Knowing where population growth is taking place is essential for projecting demand for infrastructure and public services. It can also be a window into what kinds of communities people prefer, though a cloudy one. Where people actually settle depends on much more than what they say they want. Housing supply, energy prices, tax policy, and other factors all affect the availability and cost of housing and, as a result, where people end up living.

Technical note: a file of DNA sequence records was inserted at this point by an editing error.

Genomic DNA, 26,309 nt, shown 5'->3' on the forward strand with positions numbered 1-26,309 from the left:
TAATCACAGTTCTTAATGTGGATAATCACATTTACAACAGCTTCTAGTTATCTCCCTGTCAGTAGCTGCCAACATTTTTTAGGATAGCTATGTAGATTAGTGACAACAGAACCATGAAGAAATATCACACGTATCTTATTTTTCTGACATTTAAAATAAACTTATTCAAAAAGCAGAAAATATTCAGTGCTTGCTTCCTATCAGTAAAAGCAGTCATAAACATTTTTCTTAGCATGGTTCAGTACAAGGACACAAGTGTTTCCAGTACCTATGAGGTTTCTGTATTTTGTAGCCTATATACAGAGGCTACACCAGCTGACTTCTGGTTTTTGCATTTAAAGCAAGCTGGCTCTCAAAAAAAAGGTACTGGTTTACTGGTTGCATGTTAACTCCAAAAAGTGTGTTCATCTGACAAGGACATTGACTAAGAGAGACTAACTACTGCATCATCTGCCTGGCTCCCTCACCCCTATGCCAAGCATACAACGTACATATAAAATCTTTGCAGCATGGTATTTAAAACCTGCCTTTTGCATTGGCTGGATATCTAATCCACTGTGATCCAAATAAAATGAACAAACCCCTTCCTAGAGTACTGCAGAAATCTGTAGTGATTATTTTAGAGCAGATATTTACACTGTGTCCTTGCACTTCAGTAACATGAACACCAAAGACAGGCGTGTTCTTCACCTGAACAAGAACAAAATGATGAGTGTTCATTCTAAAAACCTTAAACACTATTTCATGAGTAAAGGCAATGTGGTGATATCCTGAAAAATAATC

In recent years, pinpointing where the U.S. population is growing has been particularly contentious, tangled up in the housing bubble and its aftermath. The housing bubble fueled construction and population growth in the suburbs and beyond, while, at the bubble’s height, the most urban counties actually lost population in absolute terms. After the bubble burst, growth returned to the highest-density counties, and, in 2011, the highest-density quartile of counties was the fastest growing. In the post-bubble years (2006-2013), urban population growth accelerated while suburban population growth slowed compared with the bubble and its run-up (2000-2006). That lends support to the view that America was seeing a permanent shift toward more urban living. Read More